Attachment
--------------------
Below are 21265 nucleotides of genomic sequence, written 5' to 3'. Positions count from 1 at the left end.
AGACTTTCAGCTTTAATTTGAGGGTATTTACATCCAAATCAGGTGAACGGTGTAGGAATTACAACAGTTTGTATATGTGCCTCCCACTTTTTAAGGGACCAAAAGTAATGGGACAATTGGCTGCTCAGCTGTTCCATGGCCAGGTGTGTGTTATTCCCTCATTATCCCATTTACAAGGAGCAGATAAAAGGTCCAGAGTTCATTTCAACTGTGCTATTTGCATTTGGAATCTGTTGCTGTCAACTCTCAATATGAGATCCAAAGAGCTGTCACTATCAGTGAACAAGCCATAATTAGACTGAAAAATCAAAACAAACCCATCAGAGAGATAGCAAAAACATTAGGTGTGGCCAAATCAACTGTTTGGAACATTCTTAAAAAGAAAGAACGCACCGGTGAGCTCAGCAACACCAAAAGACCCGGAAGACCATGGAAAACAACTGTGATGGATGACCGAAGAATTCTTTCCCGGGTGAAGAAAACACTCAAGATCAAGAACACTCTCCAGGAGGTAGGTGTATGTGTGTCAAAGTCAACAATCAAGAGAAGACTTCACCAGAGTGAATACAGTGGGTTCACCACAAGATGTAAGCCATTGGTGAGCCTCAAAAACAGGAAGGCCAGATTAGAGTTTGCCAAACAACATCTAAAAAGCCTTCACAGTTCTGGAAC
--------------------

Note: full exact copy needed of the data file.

Below are 21265 nucleotides of genomic sequence, written 5' to 3'. Positions count from 1 at the left end.
AGACTTTCAGCTTTAATTTGAGGGTATTTACATCCAAATCAGGTGAACGGTGTAGGAATTACAACAGTTTGTATATGTGCCTCCCACTTTTTAAGGGACCAAAAGTAATGGGACAATTGGCTGCTCAGCTGTTCCATGGCCAGGTGTGTGTTATTCCCTCATTATCCCATTTACAAGGAGCAGATAAAAGGTCCAGAGTTCATTTCAACTGTGCTATTTGCATTTGGAATCTGTTGCTGTCAACTCTCAATATGAGATCCAAAGAGCTGTCACTATCAGTGAACAAGCCATAATTAGACTGAAAAATCAAAACAAACCCATCAGAGAGATAGCAAAAACATTAGGTGTGGCCAAATCAACTGTTTGGAACATTCTTAAAAAGAAAGAACGCACCGGTGAGCTCAGCAACACCAAAAGACCCGGAAGACCATGGAAAACAACTGTGATGGATGACCGAAGAATTCTTTCCCGGGTGAAGAAAACACTCAAGATCAAGAACACTCTCCAGGAGGTAGGTGTATGTGTGTCAAAGTCAACAATCAAGAGAAGACTTCACCAGAGTGAATACAGTGGGTTCACCACAAGATGTAAGCCATTGGTGAGCCTCAAAAACAGGAAGGCCAGATTAGAGTTTGCCAAACAACATCTAAAAAGCCTTCACAGTTCTGGAAC